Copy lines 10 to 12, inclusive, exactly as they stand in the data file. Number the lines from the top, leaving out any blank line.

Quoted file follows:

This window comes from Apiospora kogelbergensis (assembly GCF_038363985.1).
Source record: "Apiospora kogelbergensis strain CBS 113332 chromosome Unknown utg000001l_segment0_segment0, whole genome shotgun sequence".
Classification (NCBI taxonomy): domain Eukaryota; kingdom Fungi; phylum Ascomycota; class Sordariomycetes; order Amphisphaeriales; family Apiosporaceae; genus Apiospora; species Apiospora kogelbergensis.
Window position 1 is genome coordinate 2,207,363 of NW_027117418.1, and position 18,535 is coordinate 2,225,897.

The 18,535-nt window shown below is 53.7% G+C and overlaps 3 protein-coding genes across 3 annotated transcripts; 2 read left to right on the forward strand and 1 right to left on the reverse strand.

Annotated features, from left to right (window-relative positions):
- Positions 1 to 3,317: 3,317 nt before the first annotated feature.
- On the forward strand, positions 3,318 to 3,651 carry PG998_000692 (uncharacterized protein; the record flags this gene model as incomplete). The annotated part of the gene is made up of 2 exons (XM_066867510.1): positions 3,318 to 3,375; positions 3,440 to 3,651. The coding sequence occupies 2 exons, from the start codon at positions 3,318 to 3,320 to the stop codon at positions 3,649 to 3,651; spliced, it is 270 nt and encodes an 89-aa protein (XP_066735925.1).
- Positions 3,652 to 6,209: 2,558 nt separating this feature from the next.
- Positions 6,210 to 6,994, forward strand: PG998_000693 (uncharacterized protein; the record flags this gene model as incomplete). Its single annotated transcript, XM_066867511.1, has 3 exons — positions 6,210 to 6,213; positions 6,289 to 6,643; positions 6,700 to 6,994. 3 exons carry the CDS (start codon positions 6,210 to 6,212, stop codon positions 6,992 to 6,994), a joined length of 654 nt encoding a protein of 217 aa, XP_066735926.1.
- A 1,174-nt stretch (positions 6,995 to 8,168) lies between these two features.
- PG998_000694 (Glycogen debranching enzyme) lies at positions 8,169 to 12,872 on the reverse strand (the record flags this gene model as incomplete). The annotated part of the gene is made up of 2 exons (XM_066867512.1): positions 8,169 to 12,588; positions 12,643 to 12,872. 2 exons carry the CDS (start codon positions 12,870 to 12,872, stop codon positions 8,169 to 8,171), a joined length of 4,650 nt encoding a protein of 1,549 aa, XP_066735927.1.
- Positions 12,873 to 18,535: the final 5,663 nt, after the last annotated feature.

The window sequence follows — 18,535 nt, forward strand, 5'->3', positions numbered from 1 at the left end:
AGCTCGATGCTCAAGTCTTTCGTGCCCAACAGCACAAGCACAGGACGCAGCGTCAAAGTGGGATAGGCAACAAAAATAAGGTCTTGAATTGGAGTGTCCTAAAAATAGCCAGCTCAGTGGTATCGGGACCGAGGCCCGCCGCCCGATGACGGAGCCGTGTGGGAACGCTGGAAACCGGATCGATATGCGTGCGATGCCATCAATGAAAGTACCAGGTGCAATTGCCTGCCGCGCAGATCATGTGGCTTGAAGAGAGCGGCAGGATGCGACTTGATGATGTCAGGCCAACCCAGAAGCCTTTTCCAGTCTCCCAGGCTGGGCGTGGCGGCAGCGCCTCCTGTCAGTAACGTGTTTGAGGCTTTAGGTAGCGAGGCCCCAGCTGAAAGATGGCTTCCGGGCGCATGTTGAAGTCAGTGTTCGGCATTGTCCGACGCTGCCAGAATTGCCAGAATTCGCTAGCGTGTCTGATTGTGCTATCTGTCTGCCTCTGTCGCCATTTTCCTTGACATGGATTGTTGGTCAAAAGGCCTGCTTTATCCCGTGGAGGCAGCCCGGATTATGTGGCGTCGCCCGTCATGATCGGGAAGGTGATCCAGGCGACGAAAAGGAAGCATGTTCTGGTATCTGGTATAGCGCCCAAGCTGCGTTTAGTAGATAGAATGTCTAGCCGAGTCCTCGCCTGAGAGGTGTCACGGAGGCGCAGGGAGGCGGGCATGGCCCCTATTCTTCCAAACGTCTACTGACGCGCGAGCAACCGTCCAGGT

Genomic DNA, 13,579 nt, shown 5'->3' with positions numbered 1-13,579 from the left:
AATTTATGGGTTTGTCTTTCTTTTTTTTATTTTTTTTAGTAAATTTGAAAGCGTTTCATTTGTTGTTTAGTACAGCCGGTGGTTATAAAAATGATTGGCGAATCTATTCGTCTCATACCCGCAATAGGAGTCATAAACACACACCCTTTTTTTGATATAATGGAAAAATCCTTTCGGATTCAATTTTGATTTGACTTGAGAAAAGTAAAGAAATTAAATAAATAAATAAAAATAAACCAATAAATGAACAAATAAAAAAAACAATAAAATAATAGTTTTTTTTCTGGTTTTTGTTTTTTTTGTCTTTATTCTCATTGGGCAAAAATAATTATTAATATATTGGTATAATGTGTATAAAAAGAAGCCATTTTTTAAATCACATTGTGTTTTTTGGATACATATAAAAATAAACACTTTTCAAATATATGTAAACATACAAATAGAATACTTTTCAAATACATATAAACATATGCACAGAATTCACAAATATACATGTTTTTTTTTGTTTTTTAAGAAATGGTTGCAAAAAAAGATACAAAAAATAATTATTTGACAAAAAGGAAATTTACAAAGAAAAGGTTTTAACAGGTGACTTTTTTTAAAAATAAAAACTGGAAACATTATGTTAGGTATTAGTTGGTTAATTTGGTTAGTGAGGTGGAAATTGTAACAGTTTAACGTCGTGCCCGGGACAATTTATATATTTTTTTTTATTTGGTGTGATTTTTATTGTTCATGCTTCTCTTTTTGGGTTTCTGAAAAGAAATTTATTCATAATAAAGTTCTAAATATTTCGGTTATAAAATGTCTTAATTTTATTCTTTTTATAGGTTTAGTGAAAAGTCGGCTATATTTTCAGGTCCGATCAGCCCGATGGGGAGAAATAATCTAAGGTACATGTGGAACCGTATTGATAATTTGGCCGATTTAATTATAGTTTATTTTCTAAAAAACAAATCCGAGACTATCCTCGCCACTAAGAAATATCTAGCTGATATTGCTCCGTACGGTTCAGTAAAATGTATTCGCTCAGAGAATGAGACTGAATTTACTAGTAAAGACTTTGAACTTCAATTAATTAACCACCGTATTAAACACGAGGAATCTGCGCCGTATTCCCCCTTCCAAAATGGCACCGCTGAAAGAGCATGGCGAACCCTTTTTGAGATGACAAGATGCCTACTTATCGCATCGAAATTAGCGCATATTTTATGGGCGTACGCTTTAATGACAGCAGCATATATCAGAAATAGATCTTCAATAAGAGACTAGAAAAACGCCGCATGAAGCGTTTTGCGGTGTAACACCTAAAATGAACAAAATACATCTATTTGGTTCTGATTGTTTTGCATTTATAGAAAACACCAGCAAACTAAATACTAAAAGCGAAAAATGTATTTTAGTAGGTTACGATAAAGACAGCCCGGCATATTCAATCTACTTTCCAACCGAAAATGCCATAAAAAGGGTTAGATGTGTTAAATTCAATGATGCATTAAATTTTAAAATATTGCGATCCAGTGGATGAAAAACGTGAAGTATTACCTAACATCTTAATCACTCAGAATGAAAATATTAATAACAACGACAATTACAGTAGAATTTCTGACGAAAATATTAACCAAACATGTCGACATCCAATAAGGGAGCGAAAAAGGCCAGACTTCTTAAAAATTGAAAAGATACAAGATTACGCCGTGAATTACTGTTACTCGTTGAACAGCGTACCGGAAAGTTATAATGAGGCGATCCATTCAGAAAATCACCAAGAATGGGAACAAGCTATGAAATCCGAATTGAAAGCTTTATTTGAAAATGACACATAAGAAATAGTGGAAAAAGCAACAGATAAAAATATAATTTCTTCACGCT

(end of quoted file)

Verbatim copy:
- Positions 6,210 to 6,994, forward strand: PG998_000693 (uncharacterized protein; the record flags this gene model as incomplete). Its single annotated transcript, XM_066867511.1, has 3 exons — positions 6,210 to 6,213; positions 6,289 to 6,643; positions 6,700 to 6,994. 3 exons carry the CDS (start codon positions 6,210 to 6,212, stop codon positions 6,992 to 6,994), a joined length of 654 nt encoding a protein of 217 aa, XP_066735926.1.
- A 1,174-nt stretch (positions 6,995 to 8,168) lies between these two features.
- PG998_000694 (Glycogen debranching enzyme) lies at positions 8,169 to 12,872 on the reverse strand (the record flags this gene model as incomplete). The annotated part of the gene is made up of 2 exons (XM_066867512.1): positions 8,169 to 12,588; positions 12,643 to 12,872. 2 exons carry the CDS (start codon positions 12,870 to 12,872, stop codon positions 8,169 to 8,171), a joined length of 4,650 nt encoding a protein of 1,549 aa, XP_066735927.1.